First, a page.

Recent studies have advanced our understanding of EIB as a distinct syndrome in asthma that is related to indirect AHR, and is notable for increased production of CysLTs and shedding of epithelial cells into the airway lumen (Fig. 4). Exercise challenge serves as a stimulus to the airway epithelium and adjacent leukocytes resulting in sustained CysLT and PGD2 release in association with smooth muscle contraction and the release of MUC5AC that may be the consequence of sensory nerve activation. Several lines of evidence indicate that mast cells and eosinophils serve as the principal sources of inflammatory eicosanoids in this disorder. Recent work has identified the strong expression of sPLA2-X in the airway epithelium and elevated levels of sPLA2-X protein in BAL fluid of patients with asthma. A genome-wide expression study identified TGM2 with increased expression in asthma and found that TGM2 serves as a regulator of sPLA2-X. The sPLA2-X enzyme acts on target cells such as eosinophils to initiate cellular eicosanoid synthesis. These studies suggest that the airway epithelium serves as an important regulator of the production of inflammatory eicosanoids by leukocytes.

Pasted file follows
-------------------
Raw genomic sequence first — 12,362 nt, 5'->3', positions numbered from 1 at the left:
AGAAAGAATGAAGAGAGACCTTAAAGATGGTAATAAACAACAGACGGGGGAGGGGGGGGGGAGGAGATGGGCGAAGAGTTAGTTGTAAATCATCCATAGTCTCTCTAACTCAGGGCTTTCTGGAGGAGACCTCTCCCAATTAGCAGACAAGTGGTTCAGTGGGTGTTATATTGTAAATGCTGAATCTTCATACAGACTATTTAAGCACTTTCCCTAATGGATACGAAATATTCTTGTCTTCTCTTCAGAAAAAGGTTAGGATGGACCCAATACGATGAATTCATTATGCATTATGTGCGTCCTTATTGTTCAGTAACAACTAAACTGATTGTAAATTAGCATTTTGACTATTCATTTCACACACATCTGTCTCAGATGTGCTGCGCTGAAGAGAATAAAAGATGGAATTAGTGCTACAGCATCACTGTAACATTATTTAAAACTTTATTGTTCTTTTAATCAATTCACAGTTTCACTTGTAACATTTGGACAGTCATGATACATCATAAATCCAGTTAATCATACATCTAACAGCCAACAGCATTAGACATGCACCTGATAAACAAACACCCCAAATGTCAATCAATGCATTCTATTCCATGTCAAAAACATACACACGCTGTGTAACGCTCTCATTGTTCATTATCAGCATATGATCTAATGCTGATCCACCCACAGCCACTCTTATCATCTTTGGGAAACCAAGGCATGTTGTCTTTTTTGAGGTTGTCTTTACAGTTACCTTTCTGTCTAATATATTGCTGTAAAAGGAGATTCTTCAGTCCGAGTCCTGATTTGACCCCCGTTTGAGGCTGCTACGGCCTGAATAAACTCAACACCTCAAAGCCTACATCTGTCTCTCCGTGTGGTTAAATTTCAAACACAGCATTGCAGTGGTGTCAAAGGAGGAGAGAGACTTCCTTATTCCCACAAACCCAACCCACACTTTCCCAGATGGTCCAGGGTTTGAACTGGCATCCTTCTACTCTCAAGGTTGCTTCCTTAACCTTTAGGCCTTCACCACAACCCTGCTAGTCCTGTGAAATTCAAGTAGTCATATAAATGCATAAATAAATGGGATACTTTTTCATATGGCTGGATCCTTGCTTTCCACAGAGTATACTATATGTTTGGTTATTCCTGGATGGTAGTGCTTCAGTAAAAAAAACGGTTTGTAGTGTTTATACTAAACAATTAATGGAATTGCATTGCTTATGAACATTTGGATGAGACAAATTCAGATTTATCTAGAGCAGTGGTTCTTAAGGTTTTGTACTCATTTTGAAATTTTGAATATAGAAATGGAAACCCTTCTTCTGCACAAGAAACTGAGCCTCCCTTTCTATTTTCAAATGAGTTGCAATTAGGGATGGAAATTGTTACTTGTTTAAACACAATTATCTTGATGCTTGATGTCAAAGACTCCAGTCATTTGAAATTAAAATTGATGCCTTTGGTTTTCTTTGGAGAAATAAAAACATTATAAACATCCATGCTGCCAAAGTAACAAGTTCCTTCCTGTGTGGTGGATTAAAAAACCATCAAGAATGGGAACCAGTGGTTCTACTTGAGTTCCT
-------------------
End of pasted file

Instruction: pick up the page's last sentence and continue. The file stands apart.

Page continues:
Disease model of exercise-induced bronchoconstriction (EIB) pathogenesis. Asthmatic patients with EIB have increased concentrations of shed epithelial cells, CysLTs, and CysLT/PGE2 ratio in induced sputum. Exercise challenge initiates the production of CysLTs, PGD2, and 15S-HETE, and a reduction in PGE2. The release of sPLA2-X by the airway epithelium may initiate CysLT production in adjacent leukocytes. Contraction of the airway smooth muscle and mucin release occurs in part through retrograde axonal transmission in sensory nerves that release neurokinin A. 15-LO-1, 15-lipoxygenase-1; 5-LO, 5-lipoxygenase; COX, cyclooxygenase; cPLA2, cytosolic phospholipase A2; CysLT, cysteinyl leukotriene; MUC5AC, mucin 5AC; PGE2, prostaglandin E2; PL, phospholipids; sPLA2-X, secreted phospholipase A2 group X. Adapted from reference .
Conflicts of interest
Dr Hallstrand has received research funding from the NIH (HL089215) and is on the speaker's bureau for Merck and Co., and Genentech.
Curr Opin Allergy Clin Immunol. 2012;12(1):42-48. © 2012 Lippincott Williams & Wilkins